Criminal DEFENCE Blog
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Cleaver victim stabbed 56 times
Posted in HOMICIDE, Tagged News ClippingsMarch 2, 2007
Doctor says [the accused] sustained several defensive wounds
[the victim] sustained 56 cuts top the head, neck and body and bled to death, the doctor who performed the autopsy on the victim testified at his alleged killer’s trial on Tuesday. Dr. Craig Litwin, assistant chief medical examiner, told Crown prosecutor Gary Cornfield that the injuries were consistent with having been caused by a meat cleaver. The cleaver, which had a 15-centimetre-long blade, as found beside [the victim’s] body on the floor of [the accused killer’s] basement suite in Forest Lawn on Oct. 12.
“The mechanism is the underlying process, the cause is the physical basis for that death - blood loss,” said Litwin.
[the accused], 19, is on trial for second-degree murder in the death of [the victim], 18. The fatal blows came during an alleged confrontation between the men late that afternoon. Litwin also noted there were a number of injuries to the victim’s head, hands and extremities that could be interpreted as defensive wounds. There were a total of 20 cuts to the right side of [the victim’s] face and at least nine cuts to the scalp, one of them about a centimetre deep, he said.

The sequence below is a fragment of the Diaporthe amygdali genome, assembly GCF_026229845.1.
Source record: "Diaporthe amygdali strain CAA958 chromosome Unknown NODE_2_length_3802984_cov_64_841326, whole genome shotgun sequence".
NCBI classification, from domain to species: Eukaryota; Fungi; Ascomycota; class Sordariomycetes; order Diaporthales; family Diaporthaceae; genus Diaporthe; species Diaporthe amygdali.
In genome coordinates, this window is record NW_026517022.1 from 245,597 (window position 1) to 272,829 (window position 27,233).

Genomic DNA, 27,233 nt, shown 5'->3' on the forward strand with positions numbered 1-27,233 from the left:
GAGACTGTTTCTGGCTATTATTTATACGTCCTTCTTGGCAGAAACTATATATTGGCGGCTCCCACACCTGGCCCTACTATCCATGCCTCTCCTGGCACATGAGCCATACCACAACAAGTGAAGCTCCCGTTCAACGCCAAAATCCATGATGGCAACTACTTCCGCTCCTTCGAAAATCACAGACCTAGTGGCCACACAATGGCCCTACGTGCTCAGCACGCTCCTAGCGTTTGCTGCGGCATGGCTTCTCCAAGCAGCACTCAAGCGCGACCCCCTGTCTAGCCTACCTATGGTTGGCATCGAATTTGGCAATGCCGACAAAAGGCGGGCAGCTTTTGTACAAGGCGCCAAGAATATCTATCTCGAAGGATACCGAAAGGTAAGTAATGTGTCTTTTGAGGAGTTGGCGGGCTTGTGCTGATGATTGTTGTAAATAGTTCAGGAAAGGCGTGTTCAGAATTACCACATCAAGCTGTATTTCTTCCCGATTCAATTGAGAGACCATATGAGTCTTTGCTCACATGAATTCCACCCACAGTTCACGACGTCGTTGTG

Although no cuts penetrated the skull, said Litwin, there were a number of linear impressions to the skull, any of which could have caused unconsciousness. Litwin said toxicology tests conducted on the victim’s blood showed he had a blood-alcohol level of .15 - nearly double the legal driving limit of .08 - and a cocaine level of .13, consistent with recreational use of the drug. The victim’s mother sobbed and shielded her face as Litwin explained the injuries and pointed out the wounds in photographs to the jury. She once left the courtroom for a few minutes.
[T]he victim’s older brother lunged toward [the accused] and yelled, “You think you’re tough...” as the accused was being led away by security at the lunch break.
The brother was quickly admonished and warned about such outbursts by a court sheriff and did not cause any further disruptions. Under cross-examination by defence lawyer David Chow, Litwin acknowledged the vast majority of wounds were of depths of three millimetres or less, which would be classified as superficial. However, he added: “The scalp has vascular tissue and a single large cut without medical intervention, could be fatal.”
Litwin also agreed that all of the injuries to the victim could have been caused by broken glass found on the floor following the fatal struggle. The trial before Court of Queen’s Bench Justice John Rooke and jury continues today.
By: Daryl Slade
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